Travels through the Foreign Imaginary on the Plautine Stage
- Author(s): Menon, Deepti
- Advisor(s): Dutsch, Dorota M.
- et al.
This dissertation explores the ways in which Plautus’s comedies, inherently translated works, negotiate foreign characters and foreignness within their hybrid theatrical and extra-theatrical spaces. This project is part of a larger discourse on the tension between Greek, Roman, and non-Greek foreign elements in Plautus’s comedies. The three plays I analyze above display foreignness through particular theatrical elements: Curculio's stage situations, Poenulus's characters, and Persa's use of props and spatial vocabulary. In all of these elements, two things are brought into prominence: the negotiations of identity and the use of what I call “foreign imaginary,” both of which show the ultimate breakdown of any dichotomy between the foreign and the familiar. I have coined the term “foreign imaginary” to refer to the foreign parts of the world which exist just out of sight of the audience, offstage. The foreign imaginary is almost always brought into a play when a character or object appears onstage. Moreover, it is usually an object which is considered distantly foreign (a coin with an elephant on it, as seen in the Curculio, or a tiara and a pair of fancy slippers, as in the Persa), and frequently resolves a major conflict within the play. However, we must not forget that at least some of the “ordinary” Greek characters appeared from the same entrances onstage. It is therefore possible that the lines between “foreign,” “imaginary and foreign” “familiar,” “domestic,” or any other demarcations, are (or should be) blurred. This constant renegotiation of categories and boundaries is what leads me to a Bhabhaian reading of Plautine comedy.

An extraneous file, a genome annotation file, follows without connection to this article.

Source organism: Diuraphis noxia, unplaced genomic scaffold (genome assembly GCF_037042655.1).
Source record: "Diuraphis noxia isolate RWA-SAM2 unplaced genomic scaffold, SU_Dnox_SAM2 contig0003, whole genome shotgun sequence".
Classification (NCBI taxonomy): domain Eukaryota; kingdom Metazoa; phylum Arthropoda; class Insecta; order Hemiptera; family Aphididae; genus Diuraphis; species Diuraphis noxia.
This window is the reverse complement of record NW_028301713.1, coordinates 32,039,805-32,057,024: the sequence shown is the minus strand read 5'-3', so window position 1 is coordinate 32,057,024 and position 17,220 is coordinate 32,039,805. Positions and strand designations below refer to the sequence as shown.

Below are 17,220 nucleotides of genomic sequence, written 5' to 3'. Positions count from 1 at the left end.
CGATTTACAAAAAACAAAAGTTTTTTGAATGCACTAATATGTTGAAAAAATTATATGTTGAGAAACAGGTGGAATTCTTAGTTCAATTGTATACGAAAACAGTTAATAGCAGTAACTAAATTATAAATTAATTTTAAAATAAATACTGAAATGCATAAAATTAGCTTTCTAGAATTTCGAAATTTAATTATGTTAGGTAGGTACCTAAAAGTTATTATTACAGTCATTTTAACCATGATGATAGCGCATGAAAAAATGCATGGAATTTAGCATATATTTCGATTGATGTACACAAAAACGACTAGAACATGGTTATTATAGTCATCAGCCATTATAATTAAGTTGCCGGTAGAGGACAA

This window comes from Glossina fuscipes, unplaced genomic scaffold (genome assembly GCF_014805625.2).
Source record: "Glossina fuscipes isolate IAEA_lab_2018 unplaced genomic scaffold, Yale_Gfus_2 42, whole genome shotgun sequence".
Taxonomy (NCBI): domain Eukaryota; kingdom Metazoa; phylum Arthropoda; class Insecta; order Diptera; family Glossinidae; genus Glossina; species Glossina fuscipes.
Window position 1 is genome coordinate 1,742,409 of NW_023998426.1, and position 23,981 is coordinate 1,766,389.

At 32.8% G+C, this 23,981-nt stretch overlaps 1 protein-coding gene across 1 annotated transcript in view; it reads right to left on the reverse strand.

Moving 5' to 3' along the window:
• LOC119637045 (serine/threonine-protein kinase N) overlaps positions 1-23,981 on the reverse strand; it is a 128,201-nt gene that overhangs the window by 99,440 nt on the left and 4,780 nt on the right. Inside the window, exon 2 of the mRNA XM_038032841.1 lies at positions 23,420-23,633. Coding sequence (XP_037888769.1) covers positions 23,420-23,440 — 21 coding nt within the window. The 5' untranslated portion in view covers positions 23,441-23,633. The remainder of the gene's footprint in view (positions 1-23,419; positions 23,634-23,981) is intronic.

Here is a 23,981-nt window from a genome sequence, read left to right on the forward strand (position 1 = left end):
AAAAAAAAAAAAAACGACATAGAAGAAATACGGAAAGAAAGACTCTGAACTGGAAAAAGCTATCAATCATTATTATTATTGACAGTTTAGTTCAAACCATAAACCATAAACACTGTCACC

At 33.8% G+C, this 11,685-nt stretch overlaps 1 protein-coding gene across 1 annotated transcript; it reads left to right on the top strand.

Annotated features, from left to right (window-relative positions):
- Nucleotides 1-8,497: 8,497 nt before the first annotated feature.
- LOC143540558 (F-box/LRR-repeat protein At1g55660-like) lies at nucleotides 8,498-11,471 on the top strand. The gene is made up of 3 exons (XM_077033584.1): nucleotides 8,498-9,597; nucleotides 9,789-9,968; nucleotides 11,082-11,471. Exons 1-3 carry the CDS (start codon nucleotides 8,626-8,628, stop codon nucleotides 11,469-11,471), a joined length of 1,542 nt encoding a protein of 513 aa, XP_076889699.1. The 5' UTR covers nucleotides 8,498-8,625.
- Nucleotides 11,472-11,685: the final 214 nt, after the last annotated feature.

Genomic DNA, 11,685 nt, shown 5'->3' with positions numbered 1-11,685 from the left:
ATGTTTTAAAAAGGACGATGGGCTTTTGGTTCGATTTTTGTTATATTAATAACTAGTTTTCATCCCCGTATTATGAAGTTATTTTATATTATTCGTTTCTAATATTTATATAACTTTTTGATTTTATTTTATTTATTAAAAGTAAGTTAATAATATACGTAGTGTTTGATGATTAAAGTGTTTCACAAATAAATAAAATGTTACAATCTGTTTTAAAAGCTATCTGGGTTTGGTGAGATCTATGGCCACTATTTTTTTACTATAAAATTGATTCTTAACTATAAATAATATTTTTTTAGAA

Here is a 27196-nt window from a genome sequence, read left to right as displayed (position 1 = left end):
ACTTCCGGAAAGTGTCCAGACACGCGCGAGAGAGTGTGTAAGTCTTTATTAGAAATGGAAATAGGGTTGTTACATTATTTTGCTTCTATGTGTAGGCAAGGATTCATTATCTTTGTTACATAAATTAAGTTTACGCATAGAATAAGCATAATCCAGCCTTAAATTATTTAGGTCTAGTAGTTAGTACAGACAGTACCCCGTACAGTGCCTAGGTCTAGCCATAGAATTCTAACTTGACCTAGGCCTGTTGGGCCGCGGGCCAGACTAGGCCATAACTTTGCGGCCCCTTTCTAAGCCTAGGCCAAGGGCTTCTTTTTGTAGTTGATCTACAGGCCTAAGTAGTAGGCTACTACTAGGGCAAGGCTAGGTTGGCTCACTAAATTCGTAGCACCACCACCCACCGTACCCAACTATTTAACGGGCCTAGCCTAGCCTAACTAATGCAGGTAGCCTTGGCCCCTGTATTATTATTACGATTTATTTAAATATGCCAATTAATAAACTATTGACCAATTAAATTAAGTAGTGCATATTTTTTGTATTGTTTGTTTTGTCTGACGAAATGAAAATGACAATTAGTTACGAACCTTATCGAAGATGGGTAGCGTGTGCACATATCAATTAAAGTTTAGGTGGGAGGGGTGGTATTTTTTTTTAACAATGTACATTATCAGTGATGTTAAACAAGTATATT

I show through the lens of theory that elements of Plautine comedy reflect a contemporaneous discourse between the familial and the foreign. While Plautine comedy predates European colonialism by at least two millennia, hybridity as defined by Homi Bhabha offers a useful lens for examining Roman comedy. Bhabha views hybridized culture as an ever-changing phenomenon comprised of moments of negotiation between cultures. We see in the chaotic period of Plautus’s career that Plautus is not writing from within a “Graeco-Roman” landscape fixed in time from which interested parties may pick out what is Greek and what is Roman. Instead, he deals with a ‘third space’ which is constantly in flux --- a moment within which cultures communicate and are negotiated. Theater in Rome is a Greek import featuring adaptations of Greek plays ostensibly set in Greek cities peopled by “Greeks” who speak Latin and are familiar with Roman laws. The panoply of stock characters and conventions that Roman comedy has inherited from Greek comedy already has a value system that is neither exclusively Greek nor exclusively Roman. The uncertainty that surrounds Plautus’s theater makes taking the Bhabhaian approach feel particularly appropriate – the play is both Roman and foreign, its stage both present and evanescent, its context political and private by turns. My study of Plautus analyzes these singular elements to offer a new postcolonial reading of the presence of the foreign character in Roman comedy.